After seeing that the neural intersection had cleared in my mind freeing up neuron traffic, the alien continued his politically salient point:  “The bank-bailout of 2009 was a missed opportunity to clean up the financial system you are currently suffering.  But instead of fixing the problem, the instigators have been rewarded with higher salaries and have retained their high-pay jobs.  None of these executive bankers went to jail but instead seemed to find the mother lode, getting wealthier and wealthier, changing the notion of homemakers to home-takers and ultimately home-wreckers breaking up families and the institution of marriage.  The actions of the bankers and politicians could have a disastrous effect on the faith and trust the people hold for government institutions and is detrimental to your society and ultimately your civilization.”

    The alien touched on a sensitive topic.  The bank bailout of 2009 was a controversial episode many called an escapade.  Many of us were appalled by the consternation nation we had become and by the indignation nation we seemed to be turning into.  It seemed that when Bush comes to shove, every elected official supported the cash-rescue idea even though we all knew that some of the cash flows back to the very same grubby and guilty hands of Wall Street investment gangster-like gang-bankers.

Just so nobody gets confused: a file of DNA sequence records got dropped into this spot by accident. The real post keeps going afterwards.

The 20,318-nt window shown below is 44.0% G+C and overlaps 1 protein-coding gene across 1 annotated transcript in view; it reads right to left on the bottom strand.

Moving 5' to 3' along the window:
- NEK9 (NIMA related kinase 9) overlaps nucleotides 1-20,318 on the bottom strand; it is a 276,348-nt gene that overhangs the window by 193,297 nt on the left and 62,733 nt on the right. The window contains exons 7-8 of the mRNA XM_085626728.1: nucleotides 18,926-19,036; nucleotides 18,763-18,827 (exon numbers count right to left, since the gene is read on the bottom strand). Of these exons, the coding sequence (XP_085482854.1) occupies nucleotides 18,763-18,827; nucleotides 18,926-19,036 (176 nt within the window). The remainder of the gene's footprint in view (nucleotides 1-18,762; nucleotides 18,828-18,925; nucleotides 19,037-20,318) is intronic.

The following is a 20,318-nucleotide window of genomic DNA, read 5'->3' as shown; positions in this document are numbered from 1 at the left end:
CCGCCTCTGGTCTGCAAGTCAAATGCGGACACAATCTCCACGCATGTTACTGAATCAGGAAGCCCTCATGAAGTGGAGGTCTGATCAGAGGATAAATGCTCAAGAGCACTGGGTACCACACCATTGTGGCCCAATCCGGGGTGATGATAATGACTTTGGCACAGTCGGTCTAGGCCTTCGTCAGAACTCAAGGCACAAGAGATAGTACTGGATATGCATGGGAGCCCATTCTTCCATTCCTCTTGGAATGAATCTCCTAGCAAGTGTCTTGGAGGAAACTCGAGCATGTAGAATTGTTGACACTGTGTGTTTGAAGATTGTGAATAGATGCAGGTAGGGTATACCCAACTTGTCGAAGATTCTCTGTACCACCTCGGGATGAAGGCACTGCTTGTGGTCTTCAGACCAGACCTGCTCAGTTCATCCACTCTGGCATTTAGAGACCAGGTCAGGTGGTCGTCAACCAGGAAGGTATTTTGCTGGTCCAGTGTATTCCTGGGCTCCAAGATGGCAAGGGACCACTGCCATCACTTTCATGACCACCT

I don’t mean to be making cheap-shots or bank-shots at all bankers, just the senior executives as well as the corporate CEO’s, the donors to the political parties.  These are the banksters who caused brokered and broke the middle class into poverty by creating the financial problems in the first place, and without whom no financial bail-out would have been necessary.  They made a fortune causing the fortunes of America to decline.  They do not deserve the money.  They deserve to pay.  There should be no bunkers for these bankers.

     If so much money has left the country to the Cayman Islands, can’t the government print the money and recirculate it inside the borders?  Or just destroy the money and make it disappear?  With a smaller money supply, purchasing power increases for each dollar.  It would make the rest of the money reserve, including the v-money people work so hard for, that much more valuable.  Money was meant to be circulated, not stored.  It is like blood and is less effective in an anemic body.  It has value among the people, not in the Cayman Islands.  Even if the government prints money and doles it out to the people, at least it will be circulated and the economy stimulated